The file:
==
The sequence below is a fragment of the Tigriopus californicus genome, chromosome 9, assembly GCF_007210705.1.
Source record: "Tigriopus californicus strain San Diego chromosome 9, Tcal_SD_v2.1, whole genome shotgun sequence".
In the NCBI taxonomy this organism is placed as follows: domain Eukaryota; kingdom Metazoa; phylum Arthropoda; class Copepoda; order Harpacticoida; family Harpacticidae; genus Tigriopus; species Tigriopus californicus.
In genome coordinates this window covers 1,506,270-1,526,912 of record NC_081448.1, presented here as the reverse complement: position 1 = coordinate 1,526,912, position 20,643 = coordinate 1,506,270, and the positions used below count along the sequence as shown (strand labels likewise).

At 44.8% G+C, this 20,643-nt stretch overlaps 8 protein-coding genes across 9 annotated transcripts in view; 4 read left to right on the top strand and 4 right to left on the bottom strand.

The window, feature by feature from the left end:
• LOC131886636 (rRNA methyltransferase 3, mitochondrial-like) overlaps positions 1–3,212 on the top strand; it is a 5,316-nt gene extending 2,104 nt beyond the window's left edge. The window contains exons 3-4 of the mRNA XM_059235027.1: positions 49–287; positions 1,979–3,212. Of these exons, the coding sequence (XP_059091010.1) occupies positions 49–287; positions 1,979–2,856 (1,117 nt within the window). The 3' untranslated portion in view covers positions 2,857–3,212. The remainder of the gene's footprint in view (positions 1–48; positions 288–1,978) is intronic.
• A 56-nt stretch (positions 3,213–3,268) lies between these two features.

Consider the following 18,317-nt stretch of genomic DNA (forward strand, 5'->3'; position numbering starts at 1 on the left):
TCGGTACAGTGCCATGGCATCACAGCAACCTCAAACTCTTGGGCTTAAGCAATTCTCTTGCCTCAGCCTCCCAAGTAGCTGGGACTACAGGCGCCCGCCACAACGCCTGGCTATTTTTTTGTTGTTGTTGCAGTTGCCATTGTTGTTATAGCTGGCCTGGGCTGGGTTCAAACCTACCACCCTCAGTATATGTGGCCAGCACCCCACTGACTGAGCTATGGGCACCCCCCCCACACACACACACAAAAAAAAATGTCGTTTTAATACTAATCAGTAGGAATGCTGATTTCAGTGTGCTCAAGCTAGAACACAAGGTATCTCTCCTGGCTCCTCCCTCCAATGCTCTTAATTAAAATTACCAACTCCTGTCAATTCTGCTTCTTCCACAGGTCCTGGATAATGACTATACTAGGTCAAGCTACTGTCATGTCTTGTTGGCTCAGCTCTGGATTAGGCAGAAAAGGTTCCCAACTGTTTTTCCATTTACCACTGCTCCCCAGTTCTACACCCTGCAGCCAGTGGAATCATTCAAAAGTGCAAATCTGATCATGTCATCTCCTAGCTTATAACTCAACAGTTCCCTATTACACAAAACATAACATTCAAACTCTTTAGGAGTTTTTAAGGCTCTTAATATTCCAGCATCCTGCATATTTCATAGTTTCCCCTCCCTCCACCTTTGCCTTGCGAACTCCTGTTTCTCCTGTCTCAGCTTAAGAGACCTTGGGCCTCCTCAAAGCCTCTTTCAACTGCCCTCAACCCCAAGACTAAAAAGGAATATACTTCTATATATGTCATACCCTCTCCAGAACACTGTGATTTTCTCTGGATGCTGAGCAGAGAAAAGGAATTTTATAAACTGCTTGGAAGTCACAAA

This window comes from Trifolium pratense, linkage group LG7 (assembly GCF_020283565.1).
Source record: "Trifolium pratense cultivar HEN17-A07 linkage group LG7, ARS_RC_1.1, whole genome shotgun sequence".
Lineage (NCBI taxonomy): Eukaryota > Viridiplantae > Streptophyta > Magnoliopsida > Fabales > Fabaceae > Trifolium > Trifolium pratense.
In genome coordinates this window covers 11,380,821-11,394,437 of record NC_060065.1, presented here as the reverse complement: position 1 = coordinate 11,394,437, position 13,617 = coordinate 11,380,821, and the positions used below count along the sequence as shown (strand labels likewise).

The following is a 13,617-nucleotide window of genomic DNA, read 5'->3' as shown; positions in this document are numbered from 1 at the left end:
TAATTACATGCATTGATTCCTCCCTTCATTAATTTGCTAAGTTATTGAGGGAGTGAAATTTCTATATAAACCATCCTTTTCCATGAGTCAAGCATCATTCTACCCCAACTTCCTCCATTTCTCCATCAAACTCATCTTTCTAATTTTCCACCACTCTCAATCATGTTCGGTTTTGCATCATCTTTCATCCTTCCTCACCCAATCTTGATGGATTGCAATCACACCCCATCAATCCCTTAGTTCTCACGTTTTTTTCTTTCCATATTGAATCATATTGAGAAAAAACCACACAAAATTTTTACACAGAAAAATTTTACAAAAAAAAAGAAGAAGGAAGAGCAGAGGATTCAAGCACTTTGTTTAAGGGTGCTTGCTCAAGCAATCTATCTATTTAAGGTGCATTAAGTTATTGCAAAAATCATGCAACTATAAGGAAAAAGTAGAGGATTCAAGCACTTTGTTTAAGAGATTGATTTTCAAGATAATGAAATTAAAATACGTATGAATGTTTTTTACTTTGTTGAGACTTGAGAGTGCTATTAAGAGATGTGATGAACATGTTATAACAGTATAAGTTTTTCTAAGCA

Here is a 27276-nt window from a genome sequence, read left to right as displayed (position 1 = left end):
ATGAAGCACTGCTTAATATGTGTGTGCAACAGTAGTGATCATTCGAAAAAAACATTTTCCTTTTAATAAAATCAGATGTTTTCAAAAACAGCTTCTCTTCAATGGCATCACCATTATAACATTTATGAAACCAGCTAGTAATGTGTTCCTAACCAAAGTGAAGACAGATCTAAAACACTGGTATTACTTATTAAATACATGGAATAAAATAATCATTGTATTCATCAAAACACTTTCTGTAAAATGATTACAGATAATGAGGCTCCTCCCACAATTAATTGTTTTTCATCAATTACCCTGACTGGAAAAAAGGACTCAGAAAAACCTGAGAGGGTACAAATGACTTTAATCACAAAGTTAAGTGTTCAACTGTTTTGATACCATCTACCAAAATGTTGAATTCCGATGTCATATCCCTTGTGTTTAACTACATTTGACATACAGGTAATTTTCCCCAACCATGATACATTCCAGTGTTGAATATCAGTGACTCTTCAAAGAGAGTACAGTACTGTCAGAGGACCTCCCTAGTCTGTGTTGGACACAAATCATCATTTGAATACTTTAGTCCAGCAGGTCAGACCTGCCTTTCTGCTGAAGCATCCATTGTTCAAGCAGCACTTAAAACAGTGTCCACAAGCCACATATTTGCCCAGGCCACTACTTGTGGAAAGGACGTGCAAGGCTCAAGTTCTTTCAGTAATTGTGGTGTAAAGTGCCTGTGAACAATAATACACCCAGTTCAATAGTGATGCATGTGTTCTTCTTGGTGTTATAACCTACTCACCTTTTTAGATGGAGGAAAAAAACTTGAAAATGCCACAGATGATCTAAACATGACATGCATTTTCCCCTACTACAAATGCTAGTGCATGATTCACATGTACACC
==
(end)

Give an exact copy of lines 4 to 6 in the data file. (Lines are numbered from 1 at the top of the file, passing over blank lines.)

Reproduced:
In genome coordinates this window covers 1,506,270-1,526,912 of record NC_081448.1, presented here as the reverse complement: position 1 = coordinate 1,526,912, position 20,643 = coordinate 1,506,270, and the positions used below count along the sequence as shown (strand labels likewise).

At 44.8% G+C, this 20,643-nt stretch overlaps 8 protein-coding genes across 9 annotated transcripts in view; 4 read left to right on the top strand and 4 right to left on the bottom strand.

The window, feature by feature from the left end: